Varie-tales - Chardonnay: A Thrilling & Grape Story
How often have you heard, “Anything but chardonnay” in response to someone being asked what they want to drink? We’re willing to wager that it’s more often than this noble grape deserves. So, let’s dig a little deeper and find out what chardonnay has got going for it and why you should aim to have more of it in your life.
What’s the story in all its glory?
Chardonnay is a Queen with a capital Q. One of the most widely planted white grapes on the planet, chardonnay is stylistically versatile and can thrive in a range of different climates. A lot of the time you can be drinking different expressions of chardonnay without actually knowing you’re drinking chardonnay. From Chablis, to Bourgogne Blanc, to Puligny Montrachet to Blanc de Blanc Champagne – there’s a lot of chardonnay going around (and that’s just in France!).
Chardonnay earns her crown because she’s a humble gal who isn’t afraid to showcase the talents of her maker. She can be moulded and shaped into a range of styles including the leaner and meaner styles, with notable examples coming from Chablis or Oregon, to the richer, buttery and toastier styles hailing from places like Meursault and Napa Valley. Chardonnay also has a natural affinity with oak – which when used tastefully can add so much texture and flavour to a wine.
So, what’s not to love? Good question. Because Chard is such a widely planted grape and is so versatile, there are a lot of styles out there that cover a very wide range of price points. From very entry level wines to ultra-premium. It can be a bit overwhelming and when you factor in climate, soil, winemaking and maturation techniques, you’re guaranteed to find at least one or two wines that aren’t your cup of tea.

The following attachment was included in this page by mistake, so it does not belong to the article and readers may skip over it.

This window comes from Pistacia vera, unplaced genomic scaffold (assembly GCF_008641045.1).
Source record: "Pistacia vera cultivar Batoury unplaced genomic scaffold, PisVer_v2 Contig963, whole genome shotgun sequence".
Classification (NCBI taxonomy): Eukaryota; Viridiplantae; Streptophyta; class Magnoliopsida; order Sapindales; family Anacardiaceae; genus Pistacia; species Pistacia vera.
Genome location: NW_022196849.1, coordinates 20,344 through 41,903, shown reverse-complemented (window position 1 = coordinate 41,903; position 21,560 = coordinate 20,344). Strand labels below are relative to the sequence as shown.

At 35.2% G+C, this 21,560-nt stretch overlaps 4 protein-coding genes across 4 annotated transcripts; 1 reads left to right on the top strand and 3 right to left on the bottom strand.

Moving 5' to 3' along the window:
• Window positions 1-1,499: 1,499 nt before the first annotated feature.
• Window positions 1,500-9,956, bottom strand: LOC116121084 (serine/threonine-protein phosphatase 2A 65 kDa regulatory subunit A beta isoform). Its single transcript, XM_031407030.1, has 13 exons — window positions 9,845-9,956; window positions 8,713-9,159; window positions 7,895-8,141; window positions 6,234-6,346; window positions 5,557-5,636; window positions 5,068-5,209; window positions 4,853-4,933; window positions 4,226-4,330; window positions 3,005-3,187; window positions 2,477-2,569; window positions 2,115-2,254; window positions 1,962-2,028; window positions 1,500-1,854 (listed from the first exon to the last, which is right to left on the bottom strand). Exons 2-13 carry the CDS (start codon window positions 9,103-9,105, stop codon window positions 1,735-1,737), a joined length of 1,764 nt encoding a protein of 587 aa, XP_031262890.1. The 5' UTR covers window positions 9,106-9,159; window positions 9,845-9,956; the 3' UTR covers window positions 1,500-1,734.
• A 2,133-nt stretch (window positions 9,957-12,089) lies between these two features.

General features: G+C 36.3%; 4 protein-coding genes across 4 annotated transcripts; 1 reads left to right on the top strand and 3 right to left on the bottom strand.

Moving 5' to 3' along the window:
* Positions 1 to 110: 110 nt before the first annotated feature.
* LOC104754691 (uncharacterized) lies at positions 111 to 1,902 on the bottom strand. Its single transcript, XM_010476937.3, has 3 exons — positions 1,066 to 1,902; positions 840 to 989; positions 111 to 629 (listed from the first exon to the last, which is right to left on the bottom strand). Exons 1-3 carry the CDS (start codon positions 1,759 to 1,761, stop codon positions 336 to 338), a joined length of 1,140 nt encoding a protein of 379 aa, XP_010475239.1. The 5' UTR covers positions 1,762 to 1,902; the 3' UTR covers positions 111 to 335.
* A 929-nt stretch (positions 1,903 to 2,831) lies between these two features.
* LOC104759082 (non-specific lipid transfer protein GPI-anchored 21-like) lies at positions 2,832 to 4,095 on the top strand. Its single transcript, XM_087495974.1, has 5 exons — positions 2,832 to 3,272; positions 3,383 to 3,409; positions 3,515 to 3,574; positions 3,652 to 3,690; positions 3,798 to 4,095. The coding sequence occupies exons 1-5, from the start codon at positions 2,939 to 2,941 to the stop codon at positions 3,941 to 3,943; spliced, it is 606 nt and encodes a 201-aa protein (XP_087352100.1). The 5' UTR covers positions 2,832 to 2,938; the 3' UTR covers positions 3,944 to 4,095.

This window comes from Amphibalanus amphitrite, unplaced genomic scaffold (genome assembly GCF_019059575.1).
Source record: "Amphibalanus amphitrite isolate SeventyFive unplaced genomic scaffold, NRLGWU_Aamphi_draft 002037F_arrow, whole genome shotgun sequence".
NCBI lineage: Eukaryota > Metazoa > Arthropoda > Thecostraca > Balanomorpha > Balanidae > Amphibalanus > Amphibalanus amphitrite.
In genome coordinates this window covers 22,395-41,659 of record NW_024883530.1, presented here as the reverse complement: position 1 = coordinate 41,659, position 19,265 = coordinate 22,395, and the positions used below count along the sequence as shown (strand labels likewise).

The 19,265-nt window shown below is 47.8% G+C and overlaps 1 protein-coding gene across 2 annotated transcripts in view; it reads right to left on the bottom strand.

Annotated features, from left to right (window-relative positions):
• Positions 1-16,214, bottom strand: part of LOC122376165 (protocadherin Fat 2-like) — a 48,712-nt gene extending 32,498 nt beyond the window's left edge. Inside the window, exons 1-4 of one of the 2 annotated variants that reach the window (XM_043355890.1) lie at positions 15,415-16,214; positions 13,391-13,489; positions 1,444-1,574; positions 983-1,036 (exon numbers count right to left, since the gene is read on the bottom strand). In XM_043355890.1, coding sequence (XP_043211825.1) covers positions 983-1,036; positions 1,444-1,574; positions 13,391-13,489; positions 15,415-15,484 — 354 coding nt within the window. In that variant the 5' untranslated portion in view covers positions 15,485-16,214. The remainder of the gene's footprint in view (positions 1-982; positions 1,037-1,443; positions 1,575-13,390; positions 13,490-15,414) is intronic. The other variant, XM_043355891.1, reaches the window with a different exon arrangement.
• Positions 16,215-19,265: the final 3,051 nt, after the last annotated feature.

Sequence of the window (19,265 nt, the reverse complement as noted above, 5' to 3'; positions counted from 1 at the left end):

What should you be looking out for?
There are a couple of things to consider on your journey for an outstanding chardonnay – climate and maturation.
The climate influences a lot of the flavours and aromas you’ll get from your glass. Cooler climates, such as Burgundy and Oregon will give you a wine with crisp, fresh aromas like green apples, limes and lemons. As you start moving to warmer areas the flavours in your wine will take on a more tropical note heading toward the pineapple, peach and mango territory.
Maturation is all about oak (or lack of it). You may be familiar with the heavily oaked chardonnay craze of the late 1980’s. If you don’t shudder at the thought, consider yourself lucky. In the right amounts, oak can be brilliant, making wines with toasty vanilla and “spread it on toast” butter aromas. But too much oak is a total joke and one that has put a lot of people off for life (but don’t worry, we’re bringing them back around with a blog like this). Nowadays, a lot of chardonnay is unoaked or very lightly oaked with the focus being on the purity of fruit and bright, friendly acidity.
What’s it good with?
Chardonnay’s versatility means it can pair pretty well with most things. The crisp and fresh bottles, well chilled, are perfect for poultry and light fish dishes and are great with creamier dishes, too. Chardonnay’s secret power? It’s the best excuse in the world for eating more cheese. For a hard cheese, have a richer chardonnay, with a bit more oak. For soft, creamy cheeses like Camembert, it’s all about that crisp, unoaked chardonnay. Just Lovely. And if you’re looking for a vegetarian option, mushrooms are perfect, as well as roasted vegetables such as sweet potato, squash and pumpkin.
What are the best examples?
We may be biased, but we’ve picked our favourites because they’re ruddy good, so no apologies here:
- David Moret Rully – A creamy masterpiece of tropical flavours
- Chablis, Domaine Séguinot-Bordet – the epitome of clean and crisp
- Bourgogne d’Or, Samuel Billaud – Liquid gold that’s full of apple and citrus
- Lohr Chardonnay – Vanilla, peaches and cream – a fish lovers’ delight